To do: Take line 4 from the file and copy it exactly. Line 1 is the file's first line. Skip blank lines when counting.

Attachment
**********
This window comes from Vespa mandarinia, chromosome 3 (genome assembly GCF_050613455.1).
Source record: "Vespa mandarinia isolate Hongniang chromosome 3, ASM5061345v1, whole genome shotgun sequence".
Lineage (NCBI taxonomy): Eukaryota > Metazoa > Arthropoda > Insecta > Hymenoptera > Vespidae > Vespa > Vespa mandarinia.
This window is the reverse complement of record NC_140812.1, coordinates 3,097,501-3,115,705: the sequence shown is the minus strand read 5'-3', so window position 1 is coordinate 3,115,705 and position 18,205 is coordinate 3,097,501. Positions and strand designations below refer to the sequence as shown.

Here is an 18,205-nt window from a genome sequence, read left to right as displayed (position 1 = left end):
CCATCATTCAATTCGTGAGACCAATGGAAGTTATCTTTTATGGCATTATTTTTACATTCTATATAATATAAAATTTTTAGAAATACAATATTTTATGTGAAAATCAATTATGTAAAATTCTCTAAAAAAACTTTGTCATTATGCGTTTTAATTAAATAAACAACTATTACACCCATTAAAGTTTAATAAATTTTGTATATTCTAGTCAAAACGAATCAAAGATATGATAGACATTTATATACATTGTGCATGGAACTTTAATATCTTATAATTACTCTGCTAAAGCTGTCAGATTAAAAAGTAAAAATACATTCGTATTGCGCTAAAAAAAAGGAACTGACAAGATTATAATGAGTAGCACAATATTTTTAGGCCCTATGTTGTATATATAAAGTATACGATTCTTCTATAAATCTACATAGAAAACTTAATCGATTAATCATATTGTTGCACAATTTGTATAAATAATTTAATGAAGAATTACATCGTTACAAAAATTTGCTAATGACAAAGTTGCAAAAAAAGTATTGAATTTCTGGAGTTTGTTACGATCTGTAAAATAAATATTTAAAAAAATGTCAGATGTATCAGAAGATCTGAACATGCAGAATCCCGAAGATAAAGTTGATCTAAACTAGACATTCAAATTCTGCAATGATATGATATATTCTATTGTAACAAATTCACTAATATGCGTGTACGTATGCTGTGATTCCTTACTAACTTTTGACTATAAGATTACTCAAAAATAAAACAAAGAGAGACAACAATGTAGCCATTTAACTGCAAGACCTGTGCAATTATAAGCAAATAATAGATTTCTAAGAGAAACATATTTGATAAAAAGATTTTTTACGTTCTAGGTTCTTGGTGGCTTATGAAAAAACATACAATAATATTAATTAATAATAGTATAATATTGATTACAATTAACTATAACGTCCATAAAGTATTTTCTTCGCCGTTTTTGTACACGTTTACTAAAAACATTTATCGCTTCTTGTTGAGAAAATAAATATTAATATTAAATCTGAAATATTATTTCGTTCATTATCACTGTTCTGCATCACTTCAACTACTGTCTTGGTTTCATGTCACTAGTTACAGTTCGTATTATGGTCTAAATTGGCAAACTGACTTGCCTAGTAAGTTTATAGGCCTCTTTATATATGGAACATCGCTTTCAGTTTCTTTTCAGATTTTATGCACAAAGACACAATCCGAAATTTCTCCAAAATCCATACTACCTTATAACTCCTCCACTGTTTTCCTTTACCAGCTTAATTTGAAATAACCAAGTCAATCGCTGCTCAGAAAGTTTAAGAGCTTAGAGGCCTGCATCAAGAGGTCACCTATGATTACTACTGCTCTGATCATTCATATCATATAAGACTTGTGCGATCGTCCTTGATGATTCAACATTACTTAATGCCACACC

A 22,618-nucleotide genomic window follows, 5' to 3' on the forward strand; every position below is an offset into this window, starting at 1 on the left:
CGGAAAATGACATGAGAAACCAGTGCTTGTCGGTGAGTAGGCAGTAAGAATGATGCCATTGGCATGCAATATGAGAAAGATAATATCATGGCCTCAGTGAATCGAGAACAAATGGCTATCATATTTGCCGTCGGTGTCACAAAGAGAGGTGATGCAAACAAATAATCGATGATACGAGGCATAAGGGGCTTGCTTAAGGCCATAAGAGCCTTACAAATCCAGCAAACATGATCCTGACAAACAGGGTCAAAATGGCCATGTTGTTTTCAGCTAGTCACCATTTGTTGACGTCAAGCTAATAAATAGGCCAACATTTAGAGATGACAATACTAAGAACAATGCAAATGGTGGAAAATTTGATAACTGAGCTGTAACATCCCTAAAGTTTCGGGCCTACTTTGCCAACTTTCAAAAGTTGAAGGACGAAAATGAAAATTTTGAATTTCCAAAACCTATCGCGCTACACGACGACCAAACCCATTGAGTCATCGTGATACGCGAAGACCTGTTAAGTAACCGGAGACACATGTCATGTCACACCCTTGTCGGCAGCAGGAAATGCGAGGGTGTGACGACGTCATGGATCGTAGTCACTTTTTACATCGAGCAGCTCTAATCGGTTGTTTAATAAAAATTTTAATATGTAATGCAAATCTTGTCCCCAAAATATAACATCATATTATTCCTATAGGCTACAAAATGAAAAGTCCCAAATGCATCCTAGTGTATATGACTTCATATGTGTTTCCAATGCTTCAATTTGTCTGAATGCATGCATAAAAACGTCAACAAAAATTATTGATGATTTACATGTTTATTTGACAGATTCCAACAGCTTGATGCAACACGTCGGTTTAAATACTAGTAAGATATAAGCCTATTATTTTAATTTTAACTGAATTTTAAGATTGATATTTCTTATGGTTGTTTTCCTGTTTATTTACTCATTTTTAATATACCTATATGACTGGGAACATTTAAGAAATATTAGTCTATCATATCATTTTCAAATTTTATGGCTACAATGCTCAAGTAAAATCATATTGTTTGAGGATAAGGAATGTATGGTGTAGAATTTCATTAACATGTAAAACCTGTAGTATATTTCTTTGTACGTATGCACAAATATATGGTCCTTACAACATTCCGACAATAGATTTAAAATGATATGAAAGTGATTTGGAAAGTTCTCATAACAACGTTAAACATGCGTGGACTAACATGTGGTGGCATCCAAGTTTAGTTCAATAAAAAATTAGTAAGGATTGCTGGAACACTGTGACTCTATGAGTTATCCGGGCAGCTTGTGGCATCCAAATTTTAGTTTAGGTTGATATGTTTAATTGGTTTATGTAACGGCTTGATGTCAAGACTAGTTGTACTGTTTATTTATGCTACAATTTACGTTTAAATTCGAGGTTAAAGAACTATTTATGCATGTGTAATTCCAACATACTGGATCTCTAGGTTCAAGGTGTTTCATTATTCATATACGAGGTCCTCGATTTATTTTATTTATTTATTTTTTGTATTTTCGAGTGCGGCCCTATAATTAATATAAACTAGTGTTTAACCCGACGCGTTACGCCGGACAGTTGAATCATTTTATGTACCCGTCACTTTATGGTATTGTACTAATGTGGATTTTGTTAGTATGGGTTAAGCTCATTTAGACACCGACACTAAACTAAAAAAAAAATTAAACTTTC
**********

This window is the reverse complement of record NC_140812.1, coordinates 3,097,501-3,115,705: the sequence shown is the minus strand read 5'-3', so window position 1 is coordinate 3,115,705 and position 18,205 is coordinate 3,097,501. Positions and strand designations below refer to the sequence as shown.